Tottenham coach Gian Piero Ventroni dies at 61 | Tottenham Hotspur

Spurs are fighting to come to terms with the death of Gian Piero Ventroni, a fitness coach. The 61-year-old Neopolitan, nicknamed “Navy” for his tough sessions, had leukemia.

“We are shocked to announce the passing of Gian Piero Ventroni,” Tottenham said on Thursday morning. “As loved off the pitch as he demanded, Gian Piero quickly became a hugely popular figure with the players and staff. He will be greatly missed by everyone at the club and our thoughts are with his family and friends at this impossibly sad time.”

Ventroni joined Tottenham last November as part of Antonio Conte’s coaching staff and has been credited with helping bring about a dramatic improvement in players’ fitness. His most famous moment at the club came during the pre-season tour in Seoul when he pushed the team Through a harsh session in the heat of 30 degrees Celsiusleaving many of them collapsing on the grass and some – including Harry Kane – vomiting.

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    The players could see the importance of his work, their respect for him was huge and it was evident when Son Heung Min celebrated with him after he scored a hat-trick. Against Leicester on September 17th. Ventrone has been in the bunker recently showing how he was suddenly moved.

    “I have a really good relationship with Gian Piero,” Son said. “His English is not perfect, sometimes he comes on his phone and translates from Italian to English. It means a lot. Not from a football perspective, I think he gives me a lot of advice in terms of life, which I am really grateful for. He was very helpful, always giving me a big hug. In difficult times and even great times he was always by my side and all the staff.”

    Gian Piero Ventrone with Son Heung-min last month.
    Gian Piero Ventrone with Son Heung-min last month. Photo: Tottenham Hotspur FC/Getty Images

    Conte canceled his Thursday afternoon press conference to review Saturday’s game in Brighton as a sign of respect. He has known Ventroni for many years, working with him as a player at Juventus. Ventrone was brought in by then manager, Marcello Lippi, in 1994 and was instrumental in forming the team that won the Champions League in 1996. Conte played for Juventus between 1991 and 2004.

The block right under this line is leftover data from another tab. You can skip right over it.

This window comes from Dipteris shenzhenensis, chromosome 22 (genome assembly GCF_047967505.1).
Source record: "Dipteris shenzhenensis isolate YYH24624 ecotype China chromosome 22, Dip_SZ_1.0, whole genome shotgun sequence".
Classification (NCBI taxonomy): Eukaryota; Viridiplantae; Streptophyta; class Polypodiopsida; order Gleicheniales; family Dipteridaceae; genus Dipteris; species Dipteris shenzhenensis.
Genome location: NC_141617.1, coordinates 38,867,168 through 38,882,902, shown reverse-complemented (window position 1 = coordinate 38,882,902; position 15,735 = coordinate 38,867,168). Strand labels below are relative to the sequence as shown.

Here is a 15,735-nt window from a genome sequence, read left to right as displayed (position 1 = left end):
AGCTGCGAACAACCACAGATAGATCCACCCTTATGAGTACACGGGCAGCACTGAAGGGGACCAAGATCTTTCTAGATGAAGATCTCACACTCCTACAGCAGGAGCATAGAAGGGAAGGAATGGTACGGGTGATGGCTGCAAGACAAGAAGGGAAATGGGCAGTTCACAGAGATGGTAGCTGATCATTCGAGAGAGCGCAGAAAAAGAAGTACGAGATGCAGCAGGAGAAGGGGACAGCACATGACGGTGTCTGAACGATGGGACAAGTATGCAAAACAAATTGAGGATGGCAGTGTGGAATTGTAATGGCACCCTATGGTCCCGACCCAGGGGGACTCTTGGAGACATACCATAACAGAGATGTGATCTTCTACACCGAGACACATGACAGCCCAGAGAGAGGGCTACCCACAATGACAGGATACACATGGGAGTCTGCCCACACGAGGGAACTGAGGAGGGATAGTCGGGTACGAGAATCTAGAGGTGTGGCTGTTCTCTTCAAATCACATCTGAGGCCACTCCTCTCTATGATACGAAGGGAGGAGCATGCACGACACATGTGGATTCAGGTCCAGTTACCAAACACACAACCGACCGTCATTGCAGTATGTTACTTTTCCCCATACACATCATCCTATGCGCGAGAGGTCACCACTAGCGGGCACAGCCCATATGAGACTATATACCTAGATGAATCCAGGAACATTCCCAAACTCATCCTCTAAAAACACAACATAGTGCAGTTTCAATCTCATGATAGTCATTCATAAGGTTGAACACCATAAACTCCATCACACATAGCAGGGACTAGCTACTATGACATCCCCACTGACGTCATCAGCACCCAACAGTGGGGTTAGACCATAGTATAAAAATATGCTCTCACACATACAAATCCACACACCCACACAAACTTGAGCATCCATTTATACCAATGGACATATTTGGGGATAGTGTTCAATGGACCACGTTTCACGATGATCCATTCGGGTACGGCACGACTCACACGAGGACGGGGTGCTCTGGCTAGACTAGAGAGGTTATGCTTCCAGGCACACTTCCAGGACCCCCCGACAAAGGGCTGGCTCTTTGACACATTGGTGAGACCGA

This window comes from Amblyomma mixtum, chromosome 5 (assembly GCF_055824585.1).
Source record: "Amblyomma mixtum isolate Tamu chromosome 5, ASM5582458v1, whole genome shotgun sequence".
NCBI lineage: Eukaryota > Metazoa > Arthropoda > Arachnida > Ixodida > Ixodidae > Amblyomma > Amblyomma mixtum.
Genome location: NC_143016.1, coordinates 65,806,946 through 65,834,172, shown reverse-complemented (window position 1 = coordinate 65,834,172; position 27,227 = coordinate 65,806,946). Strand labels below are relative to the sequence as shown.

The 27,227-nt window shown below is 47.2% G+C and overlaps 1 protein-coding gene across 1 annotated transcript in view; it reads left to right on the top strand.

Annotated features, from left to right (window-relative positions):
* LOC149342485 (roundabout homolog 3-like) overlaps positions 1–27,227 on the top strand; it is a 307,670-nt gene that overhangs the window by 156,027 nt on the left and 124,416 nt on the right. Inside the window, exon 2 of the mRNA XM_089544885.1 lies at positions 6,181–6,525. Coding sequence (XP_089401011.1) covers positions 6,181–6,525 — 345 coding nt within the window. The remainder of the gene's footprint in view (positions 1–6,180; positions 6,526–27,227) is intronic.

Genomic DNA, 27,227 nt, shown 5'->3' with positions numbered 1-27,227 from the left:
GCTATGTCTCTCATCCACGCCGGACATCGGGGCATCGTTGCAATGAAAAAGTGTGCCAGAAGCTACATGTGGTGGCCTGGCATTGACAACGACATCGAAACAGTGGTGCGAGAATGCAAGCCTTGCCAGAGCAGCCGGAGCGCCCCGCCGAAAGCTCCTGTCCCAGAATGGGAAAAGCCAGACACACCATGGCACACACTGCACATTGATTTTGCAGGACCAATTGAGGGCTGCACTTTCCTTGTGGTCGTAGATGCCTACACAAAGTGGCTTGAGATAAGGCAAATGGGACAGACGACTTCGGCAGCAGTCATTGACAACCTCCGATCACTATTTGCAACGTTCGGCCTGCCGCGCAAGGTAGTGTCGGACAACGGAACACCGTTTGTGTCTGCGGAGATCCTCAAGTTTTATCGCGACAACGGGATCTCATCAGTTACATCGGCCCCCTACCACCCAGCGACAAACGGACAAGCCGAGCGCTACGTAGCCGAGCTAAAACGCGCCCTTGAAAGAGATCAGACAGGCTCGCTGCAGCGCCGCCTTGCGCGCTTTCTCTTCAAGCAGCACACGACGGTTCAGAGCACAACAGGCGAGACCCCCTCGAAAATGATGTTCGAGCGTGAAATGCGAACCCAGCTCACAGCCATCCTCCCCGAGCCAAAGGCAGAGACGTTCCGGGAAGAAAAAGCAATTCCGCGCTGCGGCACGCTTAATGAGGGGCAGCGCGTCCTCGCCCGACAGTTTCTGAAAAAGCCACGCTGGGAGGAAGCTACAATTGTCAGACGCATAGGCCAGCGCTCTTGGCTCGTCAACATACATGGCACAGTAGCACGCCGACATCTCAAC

Ventroni spent two stints at Juventus – from 1994 to 1999 and from 2001 to 2004. He was a member of Lippi’s crew when Italy won the World Cup in 2006. He went on to work as an assistant manager at Ajaccio in France before returning to fitness training in Catania, Italy, Jiangsu Suning and Guangzhou Evergrande in China. Then came the move to Tottenham.

    Ventrone earned his nickname “Marine” at Juventus, playing Ride of the Valkyries from speakers while his players run. He installed a bell of shame to be rung by the first to leave school. He would recite motivational phrases such as “Winning belongs to the strong” and “Work today to run tomorrow.”

    Defender Matt Doherty in Seoul also captured the emotion that surrounded Ventroni at Spurs. “It’s the hardest pre-season I’ve been through, not like anything I’ve done before,” he said. “It’s funny because usually when you have a fitness trainer like this who runs, you start to not like him – but we all absolutely love him. We respect him so much that we do whatever he asks of us.”

    Juventus described Ventroni as “one of the historical names for the club at the turn of the century”. They added: “He has used innovative methods of physical conditioning inspired by modern standards, which have led the way in Italy and abroad.

    “We will always remember his attention to detail, his work philosophy and perhaps his greatest talent – ​​understanding that football and especially the basic components of adaptation and sport are gradually entering a new era. A new era he helped write in part. Ciao, Gian Piero.”

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